The effort to protect marriage at the Senate recommenced with the introduction of a new marriage amendment to the U.S. Constitution by Sen. Wayne Allard and 21 other senators, January 24, 2005.
"This legislation is being introduced to protect and defend traditional marriage," Sen Allard, R.-Colo., who is sponsoring the amendment, said in a statement. "We must not stand still when the courts are being used to challenge and distort civilization's oldest, most venerable social institution. We are responding to that challenge."
Amendment backers, including Majority Leader Bill Frist, say a marriage amendment is the only way to protect traditional marriage from being attacked at the courts; the federal Defense of Marriage Act (DOMA), which gives the states the option to reject the validity of same-sex marriage licenses obtained in other states, is currently be challenged in federal courts across the nation. Additionally, lawsuits seeking the legalization of same-sex marriage are pending in nine states.
"Activist judges and lawyers continue trying to redefine traditional marriage in literally dozens of states," Allard said. "The American people through their elected representatives, not unelected judges, should decide the future of marriage in our country."
Last year, the Federal Marriage Amendment (FMA) fell short of the 2/3 support needed at the Senate. Despite the defeat, pro-family and senate leaders said they are hopeful of a better chance of passing the new legislation, called the Marriage Protection Amendment (MPA), since voters have consistently shown their support for such an amendment. Last November, alongside the obvious victories at the executive and legislative branches for amendment-backers, 11 states passed marriage amendments to their respective state constitutions.
"I think it would be foolhardy to back off when we've got a good head of steam coming out of the election." The amendment fell far short of passage a year ago, explained Allard, who said he expects the GOP leaders will call for a vote before the 2006 elections. Who's to say whether we have enough votes or not."
The MPA, like the FMA, protects marriage in two ways: First, it states that marriage shall consist only of the union of a man and a woman. Second, it adds that no state would be required to give legal recognition to same-sex marriages sanctioned by any other state.
Dr. James Dobson, one of the most influential modern day Christian figures and avid supporter of traditional marriage, applauded the 109th Congress for its swift action.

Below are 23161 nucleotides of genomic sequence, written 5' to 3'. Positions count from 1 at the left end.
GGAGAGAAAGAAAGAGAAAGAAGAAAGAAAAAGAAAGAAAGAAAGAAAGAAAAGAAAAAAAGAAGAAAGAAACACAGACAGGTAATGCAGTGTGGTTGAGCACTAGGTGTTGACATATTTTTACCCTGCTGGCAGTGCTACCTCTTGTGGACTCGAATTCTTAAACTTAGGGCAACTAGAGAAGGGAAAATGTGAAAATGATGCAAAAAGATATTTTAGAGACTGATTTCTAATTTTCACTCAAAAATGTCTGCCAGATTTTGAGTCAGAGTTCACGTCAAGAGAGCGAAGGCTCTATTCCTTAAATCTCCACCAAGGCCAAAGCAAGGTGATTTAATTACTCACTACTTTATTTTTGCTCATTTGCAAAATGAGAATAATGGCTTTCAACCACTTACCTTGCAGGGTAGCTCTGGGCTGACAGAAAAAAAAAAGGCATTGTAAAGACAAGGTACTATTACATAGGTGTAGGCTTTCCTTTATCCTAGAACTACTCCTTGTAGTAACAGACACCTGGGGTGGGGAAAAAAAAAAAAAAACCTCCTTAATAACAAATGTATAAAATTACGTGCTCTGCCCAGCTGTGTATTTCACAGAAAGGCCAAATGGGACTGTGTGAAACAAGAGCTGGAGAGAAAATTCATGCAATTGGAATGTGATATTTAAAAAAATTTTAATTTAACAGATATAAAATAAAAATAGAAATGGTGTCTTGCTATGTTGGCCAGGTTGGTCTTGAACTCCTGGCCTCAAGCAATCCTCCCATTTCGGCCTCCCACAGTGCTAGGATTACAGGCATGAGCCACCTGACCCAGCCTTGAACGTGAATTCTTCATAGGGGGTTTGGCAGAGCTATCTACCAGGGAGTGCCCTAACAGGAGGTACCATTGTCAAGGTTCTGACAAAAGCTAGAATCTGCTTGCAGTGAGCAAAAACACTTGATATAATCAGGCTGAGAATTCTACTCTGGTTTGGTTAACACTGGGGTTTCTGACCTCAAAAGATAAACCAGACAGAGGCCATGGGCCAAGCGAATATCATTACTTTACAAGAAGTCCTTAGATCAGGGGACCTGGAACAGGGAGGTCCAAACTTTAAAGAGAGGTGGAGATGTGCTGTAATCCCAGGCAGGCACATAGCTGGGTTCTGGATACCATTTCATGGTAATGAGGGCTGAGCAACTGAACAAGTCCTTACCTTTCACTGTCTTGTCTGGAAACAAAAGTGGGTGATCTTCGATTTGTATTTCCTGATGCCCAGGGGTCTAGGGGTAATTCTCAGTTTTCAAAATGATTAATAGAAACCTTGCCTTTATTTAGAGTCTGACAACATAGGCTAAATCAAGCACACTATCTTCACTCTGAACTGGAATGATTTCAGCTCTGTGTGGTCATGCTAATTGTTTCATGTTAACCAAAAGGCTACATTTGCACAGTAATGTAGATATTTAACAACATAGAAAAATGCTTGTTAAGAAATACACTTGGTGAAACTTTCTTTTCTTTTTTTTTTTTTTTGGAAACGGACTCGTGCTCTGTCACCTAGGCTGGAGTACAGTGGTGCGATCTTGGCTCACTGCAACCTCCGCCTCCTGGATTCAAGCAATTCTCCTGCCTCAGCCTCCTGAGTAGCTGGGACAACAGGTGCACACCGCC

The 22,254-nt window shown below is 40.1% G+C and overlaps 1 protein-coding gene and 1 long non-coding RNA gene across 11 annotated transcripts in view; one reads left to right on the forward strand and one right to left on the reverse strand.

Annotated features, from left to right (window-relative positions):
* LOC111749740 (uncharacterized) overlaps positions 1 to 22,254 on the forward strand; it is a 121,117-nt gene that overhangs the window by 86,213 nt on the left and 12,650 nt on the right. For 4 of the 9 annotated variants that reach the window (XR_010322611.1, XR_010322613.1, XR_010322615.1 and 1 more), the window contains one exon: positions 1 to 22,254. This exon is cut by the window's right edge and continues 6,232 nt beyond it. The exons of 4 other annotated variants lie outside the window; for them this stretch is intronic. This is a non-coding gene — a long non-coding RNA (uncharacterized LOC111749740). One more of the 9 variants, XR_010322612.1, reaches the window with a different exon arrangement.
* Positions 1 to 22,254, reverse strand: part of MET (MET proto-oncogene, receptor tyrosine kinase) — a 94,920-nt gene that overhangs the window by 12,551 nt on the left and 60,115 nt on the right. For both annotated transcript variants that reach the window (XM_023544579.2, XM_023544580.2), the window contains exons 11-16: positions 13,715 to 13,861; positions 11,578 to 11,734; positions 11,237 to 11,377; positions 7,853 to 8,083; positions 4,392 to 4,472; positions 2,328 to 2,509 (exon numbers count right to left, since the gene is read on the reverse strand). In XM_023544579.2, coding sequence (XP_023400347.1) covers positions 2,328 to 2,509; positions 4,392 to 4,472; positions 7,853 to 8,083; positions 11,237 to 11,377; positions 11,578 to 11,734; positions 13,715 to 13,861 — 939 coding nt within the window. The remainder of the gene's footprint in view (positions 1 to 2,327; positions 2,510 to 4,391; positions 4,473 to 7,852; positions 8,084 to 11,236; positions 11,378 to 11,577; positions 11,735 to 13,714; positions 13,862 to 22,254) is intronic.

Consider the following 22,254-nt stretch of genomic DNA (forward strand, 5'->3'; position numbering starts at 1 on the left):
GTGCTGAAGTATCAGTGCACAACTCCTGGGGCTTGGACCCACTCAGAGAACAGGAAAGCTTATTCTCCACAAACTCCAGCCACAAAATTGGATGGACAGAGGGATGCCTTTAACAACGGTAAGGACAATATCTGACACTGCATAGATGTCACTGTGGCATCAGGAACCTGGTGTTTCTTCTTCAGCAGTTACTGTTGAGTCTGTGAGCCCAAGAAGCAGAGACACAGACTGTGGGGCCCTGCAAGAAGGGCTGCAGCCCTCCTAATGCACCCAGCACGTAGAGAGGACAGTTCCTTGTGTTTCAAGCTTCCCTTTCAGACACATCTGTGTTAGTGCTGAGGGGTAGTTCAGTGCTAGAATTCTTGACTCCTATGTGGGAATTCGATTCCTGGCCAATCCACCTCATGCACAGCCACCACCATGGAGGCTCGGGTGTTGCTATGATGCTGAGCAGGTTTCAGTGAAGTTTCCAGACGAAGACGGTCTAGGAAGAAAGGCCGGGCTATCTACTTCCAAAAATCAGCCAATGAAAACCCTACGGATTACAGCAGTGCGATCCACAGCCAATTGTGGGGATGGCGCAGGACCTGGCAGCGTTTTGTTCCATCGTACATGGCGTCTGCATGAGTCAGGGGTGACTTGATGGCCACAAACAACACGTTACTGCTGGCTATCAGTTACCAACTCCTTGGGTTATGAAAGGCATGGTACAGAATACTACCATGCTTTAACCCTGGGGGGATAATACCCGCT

"It is encouraging to see the Senate's swift action to preserve marriage in the first month of the 109th Congress. With dozens of challenges to state marriage laws, as well as a federal court challenge to the Defense of Marriage Act, the stakes have never been higher in the battle to protect marriage, said Dobson.
Dobson explained that the passage of the state amendments last year is proof of what the America people want.
"The people's will on this issue is clear. Last year, voters in 13 states -- 'red' states and 'blue' states alike -- left no doubt where they stood by passing marriage-protection amendments to their state constitutions, said Dobson in a statement released on Tuesday. Those amendments prevent state courts, but not federal courts, from redefining marriage. Insulating this most basic institution from judicial tyrants beyond the state level can only be accomplished by a federal marriage amendment.
Matt Daniels president of the Alliance for Marriage, which wrote the amendment as it was first introduced in Congress, also applauded the 22 senators who introduced the resolution.
"In the face of those who predicted a leadership retreat from the protection of marriage, the Senate leadership is making clear their continued determination to support AFM's Marriage Protection Amendment," Daniels said in a statement. "... Most Americans believe that gays and lesbians have a right to live as they choose. But they don't believe they have a right to redefine marriage for our entire society."
"We applaud Sen. Wayne Allard and the 21 original Senate co- sponsors for understanding that and for introducing the Marriage Protection Amendment, S.J. Res. 1, in the U.S. Senate today, said Dobson.
We call on all U.S. senators to sign on as co-sponsors to S.J. Res. 1 immediately.